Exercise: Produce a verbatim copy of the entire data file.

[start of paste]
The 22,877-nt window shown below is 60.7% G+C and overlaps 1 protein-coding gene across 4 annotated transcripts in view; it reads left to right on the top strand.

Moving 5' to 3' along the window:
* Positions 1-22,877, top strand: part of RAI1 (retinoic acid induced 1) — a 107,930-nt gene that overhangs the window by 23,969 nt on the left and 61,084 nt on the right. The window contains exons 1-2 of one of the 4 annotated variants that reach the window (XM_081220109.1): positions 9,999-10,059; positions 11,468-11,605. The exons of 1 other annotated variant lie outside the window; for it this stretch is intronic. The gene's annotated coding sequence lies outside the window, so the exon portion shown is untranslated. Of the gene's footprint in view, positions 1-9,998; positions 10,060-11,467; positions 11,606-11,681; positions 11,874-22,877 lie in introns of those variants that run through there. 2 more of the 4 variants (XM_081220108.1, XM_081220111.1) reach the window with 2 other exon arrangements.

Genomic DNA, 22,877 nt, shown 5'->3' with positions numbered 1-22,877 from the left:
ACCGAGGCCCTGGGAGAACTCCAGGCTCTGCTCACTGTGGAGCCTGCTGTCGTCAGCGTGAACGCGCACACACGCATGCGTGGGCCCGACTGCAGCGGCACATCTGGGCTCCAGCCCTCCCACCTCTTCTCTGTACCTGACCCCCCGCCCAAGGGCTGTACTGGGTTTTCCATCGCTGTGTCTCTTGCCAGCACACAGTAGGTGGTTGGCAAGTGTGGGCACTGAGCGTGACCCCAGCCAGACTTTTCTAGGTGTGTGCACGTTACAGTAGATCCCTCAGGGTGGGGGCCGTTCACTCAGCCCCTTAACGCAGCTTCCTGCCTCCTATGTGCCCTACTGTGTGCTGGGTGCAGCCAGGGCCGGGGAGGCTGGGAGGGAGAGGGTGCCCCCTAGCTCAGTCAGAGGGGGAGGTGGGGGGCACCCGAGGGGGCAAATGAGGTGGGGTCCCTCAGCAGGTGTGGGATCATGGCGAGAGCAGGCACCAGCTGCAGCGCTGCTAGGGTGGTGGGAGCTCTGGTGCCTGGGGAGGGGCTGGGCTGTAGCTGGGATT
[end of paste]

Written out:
The 22,877-nt window shown below is 60.7% G+C and overlaps 1 protein-coding gene across 4 annotated transcripts in view; it reads left to right on the top strand.

Moving 5' to 3' along the window:
* Positions 1-22,877, top strand: part of RAI1 (retinoic acid induced 1) — a 107,930-nt gene that overhangs the window by 23,969 nt on the left and 61,084 nt on the right. The window contains exons 1-2 of one of the 4 annotated variants that reach the window (XM_081220109.1): positions 9,999-10,059; positions 11,468-11,605. The exons of 1 other annotated variant lie outside the window; for it this stretch is intronic. The gene's annotated coding sequence lies outside the window, so the exon portion shown is untranslated. Of the gene's footprint in view, positions 1-9,998; positions 10,060-11,467; positions 11,606-11,681; positions 11,874-22,877 lie in introns of those variants that run through there. 2 more of the 4 variants (XM_081220108.1, XM_081220111.1) reach the window with 2 other exon arrangements.

Genomic DNA, 22,877 nt, shown 5'->3' with positions numbered 1-22,877 from the left:
ACCGAGGCCCTGGGAGAACTCCAGGCTCTGCTCACTGTGGAGCCTGCTGTCGTCAGCGTGAACGCGCACACACGCATGCGTGGGCCCGACTGCAGCGGCACATCTGGGCTCCAGCCCTCCCACCTCTTCTCTGTACCTGACCCCCCGCCCAAGGGCTGTACTGGGTTTTCCATCGCTGTGTCTCTTGCCAGCACACAGTAGGTGGTTGGCAAGTGTGGGCACTGAGCGTGACCCCAGCCAGACTTTTCTAGGTGTGTGCACGTTACAGTAGATCCCTCAGGGTGGGGGCCGTTCACTCAGCCCCTTAACGCAGCTTCCTGCCTCCTATGTGCCCTACTGTGTGCTGGGTGCAGCCAGGGCCGGGGAGGCTGGGAGGGAGAGGGTGCCCCCTAGCTCAGTCAGAGGGGGAGGTGGGGGGCACCCGAGGGGGCAAATGAGGTGGGGTCCCTCAGCAGGTGTGGGATCATGGCGAGAGCAGGCACCAGCTGCAGCGCTGCTAGGGTGGTGGGAGCTCTGGTGCCTGGGGAGGGGCTGGGCTGTAGCTGGGATT